Goldblatt’s photographs expose the complex and evolving nature of apartheid through the diversity and subtlety of his approach. He has not documented major political events or horrifying incidents of violence. Instead, he focuses on the details of daily life and the world of ordinary people, a world where the apartheid system penetrates every aspect of society. He is constantly searching for the substance beneath the surface of human situations. As Nadine Gordimer comments in the exhibition audio guide, Goldblatt captures “…these moments when everything that has happened to an individual is somehow in that image at that time. All the person has felt and known is contained, indeed, in the way he comports himself, the way he’s sitting, the way he looks, and the kind of setting in which he is.” Goldblatt frequently addresses a complex question in his work: how is it possible to be reasonable, decent, and law-abiding, and at the same time, complicit in and even actively supportive of a system that is fundamentally immoral and evil? Each photograph in this exhibition is an intimate portrayal of a culture living with racism and injustice [...]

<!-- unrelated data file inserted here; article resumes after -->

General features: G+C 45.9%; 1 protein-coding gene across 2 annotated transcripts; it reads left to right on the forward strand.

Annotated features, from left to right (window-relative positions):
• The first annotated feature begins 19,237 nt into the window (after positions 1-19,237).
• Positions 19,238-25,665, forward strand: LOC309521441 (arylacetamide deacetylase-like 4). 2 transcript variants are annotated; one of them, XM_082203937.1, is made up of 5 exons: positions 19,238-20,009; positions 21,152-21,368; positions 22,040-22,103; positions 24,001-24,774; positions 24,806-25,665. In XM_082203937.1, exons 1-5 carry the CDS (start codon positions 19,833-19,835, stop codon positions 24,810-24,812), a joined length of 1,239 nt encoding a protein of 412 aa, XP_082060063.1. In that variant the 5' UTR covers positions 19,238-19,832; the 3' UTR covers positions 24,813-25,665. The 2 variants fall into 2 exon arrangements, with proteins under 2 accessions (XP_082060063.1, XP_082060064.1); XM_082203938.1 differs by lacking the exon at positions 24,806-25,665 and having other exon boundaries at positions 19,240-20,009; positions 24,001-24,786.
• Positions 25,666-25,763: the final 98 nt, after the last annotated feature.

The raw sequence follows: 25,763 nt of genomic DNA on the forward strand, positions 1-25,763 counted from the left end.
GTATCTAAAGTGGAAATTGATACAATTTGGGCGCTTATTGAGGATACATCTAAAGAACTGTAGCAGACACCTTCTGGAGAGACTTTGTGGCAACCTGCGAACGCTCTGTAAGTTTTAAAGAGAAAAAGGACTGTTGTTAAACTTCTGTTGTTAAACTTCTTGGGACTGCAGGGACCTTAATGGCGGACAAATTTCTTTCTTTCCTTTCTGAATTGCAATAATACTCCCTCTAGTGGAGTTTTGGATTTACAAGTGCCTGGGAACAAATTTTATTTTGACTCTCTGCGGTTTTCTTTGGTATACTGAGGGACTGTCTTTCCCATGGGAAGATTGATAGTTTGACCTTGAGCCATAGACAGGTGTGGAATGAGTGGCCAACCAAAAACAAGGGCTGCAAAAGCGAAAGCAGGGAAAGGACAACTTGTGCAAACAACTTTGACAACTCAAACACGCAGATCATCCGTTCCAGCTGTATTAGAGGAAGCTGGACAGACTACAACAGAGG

.

.

David Goldblatt
Farmers at a cattle auction, Vryburg, 1965
silver gelatin print on fiber-pressed paper
Courtesy of David Goldblatt and the Goodman Gallery, Johannesburg

.

.

David Goldblatt
Baby with childminders and dogs in the Alexandra Street Park, Hillbrow, Johannesburg, 1972
silver gelatin print on fiber-pressed paper
Courtesy of David Goldblatt and the Goodman Gallery, Johannesburg

.

.

David Goldblatt
Three women at 39 Soper Road, Berea, Johannesburg, May 1972
silver gelatin print on fiber-pressed paper
Courtesy of David Goldblatt and the Goodman Gallery, Johannesburg

.

.

David Goldblatt has used his camera to explore South Africa’s mines; the descendants of seventeenth-century Dutch settlers called Afrikaners who were the architects of apartheid; life in Boksburg, a small middle-class white community; the Bantustans or “puppet states” in which blacks were forced to live; structures built for purposes ranging from shelter to commemoration; and Johannesburg, the city in which Goldblatt lives.